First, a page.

Daily Vitamin and Mineral Supplements

Diet and Weight Loss Tutorial

Our bodies require a continuous supply of vitamins and minerals in order to function properly. Vitamins and minerals play a vital role in maintaining every part of our body, and help keep our immune system and brain functioning well. While it is true that our body can store some vitamins, others must be replenished on a frequent basis.

Would you benefit from taking a vitamin and mineral supplement? You might not if you eat a regular, well-balanced diet rich in fresh fruits, vegetables, whole grains and lean meat, and all of the following apply:

  • You are in perfect health.
  • You do not diet, restricting what you eat.
  • You always get an adequate amount of sleep.
  • You perform moderate exercise on a regular basis.
  • You are not an athlete.
  • You do not perform strength building exercise.
  • You are never under physical stress.
  • You are never under mental or emotional stress.
  • You do not take medication.
  • You are not pregnant or lactating.
  • You never drink more than a little alcohol.
  • You do not smoke, and haven't in recent years.

The list could certainly be longer, but we expect that we have made our point. Everybody should consider taking a daily multivitamin and mineral supplement, and especially someone that's restricting what they eat -- either in quantity or variety.

A Word of Caution

We do not mean to dismiss the importance of obtaining vitamins and minerals from nutritious foods. In fact, taking a vitamin and mineral supplement could be harmful if you took it in place of eating healthy foods. You cannot expect a vitamin and mineral supplement to counter the effects of a poor diet. You must eat healthy foods to avoid disease.

However, a daily supplement is a very inexpensive way to help ensure that your body is getting all of the vitamins and minerals it needs to function well. We also recommend that you wear seat belts and check your smoke alarms on a regular basis. It's all common sense.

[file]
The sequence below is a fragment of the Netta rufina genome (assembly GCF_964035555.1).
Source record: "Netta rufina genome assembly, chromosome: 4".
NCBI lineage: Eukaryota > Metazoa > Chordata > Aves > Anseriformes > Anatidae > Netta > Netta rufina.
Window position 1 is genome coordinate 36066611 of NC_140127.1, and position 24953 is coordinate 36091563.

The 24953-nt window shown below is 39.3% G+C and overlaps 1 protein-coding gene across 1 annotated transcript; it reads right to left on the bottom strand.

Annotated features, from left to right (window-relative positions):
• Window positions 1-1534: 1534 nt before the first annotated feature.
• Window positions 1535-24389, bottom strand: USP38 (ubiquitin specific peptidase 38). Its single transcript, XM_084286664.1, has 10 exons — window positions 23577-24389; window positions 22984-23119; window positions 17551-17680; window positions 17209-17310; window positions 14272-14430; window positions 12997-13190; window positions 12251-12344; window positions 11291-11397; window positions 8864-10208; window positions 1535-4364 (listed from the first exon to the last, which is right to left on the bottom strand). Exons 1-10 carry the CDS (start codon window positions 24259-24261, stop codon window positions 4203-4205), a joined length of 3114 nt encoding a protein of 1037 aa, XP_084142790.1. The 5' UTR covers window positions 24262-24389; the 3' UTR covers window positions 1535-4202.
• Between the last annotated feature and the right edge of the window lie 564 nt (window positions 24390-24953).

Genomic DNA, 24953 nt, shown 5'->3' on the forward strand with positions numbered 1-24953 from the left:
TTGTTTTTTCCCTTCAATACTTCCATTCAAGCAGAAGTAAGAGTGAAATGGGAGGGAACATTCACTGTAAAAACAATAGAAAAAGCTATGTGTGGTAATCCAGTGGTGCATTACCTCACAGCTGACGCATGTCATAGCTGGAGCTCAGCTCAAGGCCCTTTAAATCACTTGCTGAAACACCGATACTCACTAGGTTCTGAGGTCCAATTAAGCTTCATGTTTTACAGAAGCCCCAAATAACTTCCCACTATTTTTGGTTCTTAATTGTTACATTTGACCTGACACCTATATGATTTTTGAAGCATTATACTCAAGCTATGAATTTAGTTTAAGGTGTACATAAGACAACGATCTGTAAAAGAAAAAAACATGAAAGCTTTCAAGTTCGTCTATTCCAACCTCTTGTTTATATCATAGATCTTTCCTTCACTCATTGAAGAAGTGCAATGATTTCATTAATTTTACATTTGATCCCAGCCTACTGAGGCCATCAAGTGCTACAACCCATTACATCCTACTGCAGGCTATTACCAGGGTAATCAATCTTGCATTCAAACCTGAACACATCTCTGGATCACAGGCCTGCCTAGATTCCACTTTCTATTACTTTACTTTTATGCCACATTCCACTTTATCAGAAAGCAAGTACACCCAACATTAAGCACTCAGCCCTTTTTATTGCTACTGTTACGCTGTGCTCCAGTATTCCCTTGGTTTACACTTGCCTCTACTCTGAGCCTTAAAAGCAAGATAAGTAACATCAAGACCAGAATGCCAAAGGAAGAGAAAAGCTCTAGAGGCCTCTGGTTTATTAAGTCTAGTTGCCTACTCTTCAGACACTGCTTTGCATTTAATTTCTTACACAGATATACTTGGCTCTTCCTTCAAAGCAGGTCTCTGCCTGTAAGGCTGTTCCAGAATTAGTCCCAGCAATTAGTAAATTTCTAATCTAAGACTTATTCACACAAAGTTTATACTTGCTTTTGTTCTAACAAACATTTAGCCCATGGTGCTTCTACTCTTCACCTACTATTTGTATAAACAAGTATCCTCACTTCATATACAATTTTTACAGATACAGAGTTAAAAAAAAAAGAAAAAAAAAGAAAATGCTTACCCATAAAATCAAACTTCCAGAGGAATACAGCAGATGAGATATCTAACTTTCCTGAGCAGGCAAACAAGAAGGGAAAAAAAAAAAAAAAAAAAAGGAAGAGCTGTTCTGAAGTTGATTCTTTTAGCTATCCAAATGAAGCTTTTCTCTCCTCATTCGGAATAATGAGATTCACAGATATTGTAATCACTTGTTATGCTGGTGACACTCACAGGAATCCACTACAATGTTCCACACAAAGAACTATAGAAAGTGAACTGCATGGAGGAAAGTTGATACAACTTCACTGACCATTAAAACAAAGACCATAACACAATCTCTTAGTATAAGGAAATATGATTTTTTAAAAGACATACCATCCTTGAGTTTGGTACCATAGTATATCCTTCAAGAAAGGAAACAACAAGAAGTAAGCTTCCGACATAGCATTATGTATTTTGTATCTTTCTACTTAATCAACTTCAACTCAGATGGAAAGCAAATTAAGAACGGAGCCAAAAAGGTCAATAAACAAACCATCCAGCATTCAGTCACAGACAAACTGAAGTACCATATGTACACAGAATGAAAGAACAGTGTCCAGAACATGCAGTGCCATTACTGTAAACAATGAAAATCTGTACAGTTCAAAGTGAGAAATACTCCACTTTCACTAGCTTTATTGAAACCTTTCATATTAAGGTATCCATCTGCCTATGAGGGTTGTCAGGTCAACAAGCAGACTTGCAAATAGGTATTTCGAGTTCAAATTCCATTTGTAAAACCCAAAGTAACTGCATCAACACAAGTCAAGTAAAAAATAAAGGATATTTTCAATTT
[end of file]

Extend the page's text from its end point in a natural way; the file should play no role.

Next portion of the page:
A Few Additional Points to Consider

  • You may also want to take additional quantities of particular vitamins or minerals to meet the requirements of your particular needs. For example, if you are concerned about osteoporosis, you may want to take additional calcium and vitamin D if you don't eat enough calcium-rich foods.
  • Specific recommendations are beyond the scope of this tutorial, and we suggest that you turn to your doctor for advice.

  • Vitamins such as B and C are water soluble, and generally any excess you consume will be excreted in the urine.
  • Vitamins such as A, D and E are fat soluble, and can be stored in your body. If you consume too much of a fat-soluble vitamin, it can build up in your body to harmful levels.

    While this should not be of concern if you are only taking a daily vitamin and mineral supplement, check with your doctor before taking any additional vitamins or minerals.

  • Some medications may deplete your body of certain nutrients or interfere with your body's ability to use them effectively. (And conversely, some foods may interfere with your body's ability to use certain medications effectively.)
  • Check with your doctor or pharmacist if you take any medication on a regular basis.

  • Vitamins deteriorate over time, especially when exposed to air, light, heat or moisture. Check the expiration date when you buy them, and keep them in a cool, dark place with the lid screwed on tight.

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